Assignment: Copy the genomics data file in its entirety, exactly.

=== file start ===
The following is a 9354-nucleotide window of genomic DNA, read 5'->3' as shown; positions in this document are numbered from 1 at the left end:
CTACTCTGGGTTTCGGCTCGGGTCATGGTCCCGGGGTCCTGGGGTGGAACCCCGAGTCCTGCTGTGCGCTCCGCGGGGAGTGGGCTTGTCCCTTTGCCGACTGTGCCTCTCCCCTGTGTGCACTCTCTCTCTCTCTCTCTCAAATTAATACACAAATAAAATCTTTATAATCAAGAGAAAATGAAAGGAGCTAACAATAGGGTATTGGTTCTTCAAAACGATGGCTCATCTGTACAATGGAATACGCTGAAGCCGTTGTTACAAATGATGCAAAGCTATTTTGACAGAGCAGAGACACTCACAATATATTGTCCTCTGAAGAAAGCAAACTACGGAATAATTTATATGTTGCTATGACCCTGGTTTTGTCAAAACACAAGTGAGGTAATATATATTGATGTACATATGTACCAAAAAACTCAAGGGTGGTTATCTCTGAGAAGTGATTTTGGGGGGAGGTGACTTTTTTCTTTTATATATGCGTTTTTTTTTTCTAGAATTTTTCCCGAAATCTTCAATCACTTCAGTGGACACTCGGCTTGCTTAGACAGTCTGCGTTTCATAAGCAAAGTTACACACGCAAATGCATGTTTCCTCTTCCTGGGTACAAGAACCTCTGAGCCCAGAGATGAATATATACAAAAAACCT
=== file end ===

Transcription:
The following is a 9354-nucleotide window of genomic DNA, read 5'->3' as shown; positions in this document are numbered from 1 at the left end:
CTACTCTGGGTTTCGGCTCGGGTCATGGTCCCGGGGTCCTGGGGTGGAACCCCGAGTCCTGCTGTGCGCTCCGCGGGGAGTGGGCTTGTCCCTTTGCCGACTGTGCCTCTCCCCTGTGTGCACTCTCTCTCTCTCTCTCTCAAATTAATACACAAATAAAATCTTTATAATCAAGAGAAAATGAAAGGAGCTAACAATAGGGTATTGGTTCTTCAAAACGATGGCTCATCTGTACAATGGAATACGCTGAAGCCGTTGTTACAAATGATGCAAAGCTATTTTGACAGAGCAGAGACACTCACAATATATTGTCCTCTGAAGAAAGCAAACTACGGAATAATTTATATGTTGCTATGACCCTGGTTTTGTCAAAACACAAGTGAGGTAATATATATTGATGTACATATGTACCAAAAAACTCAAGGGTGGTTATCTCTGAGAAGTGATTTTGGGGGGAGGTGACTTTTTTCTTTTATATATGCGTTTTTTTTTTCTAGAATTTTTCCCGAAATCTTCAATCACTTCAGTGGACACTCGGCTTGCTTAGACAGTCTGCGTTTCATAAGCAAAGTTACACACGCAAATGCATGTTTCCTCTTCCTGGGTACAAGAACCTCTGAGCCCAGAGATGAATATATACAAAAAACCT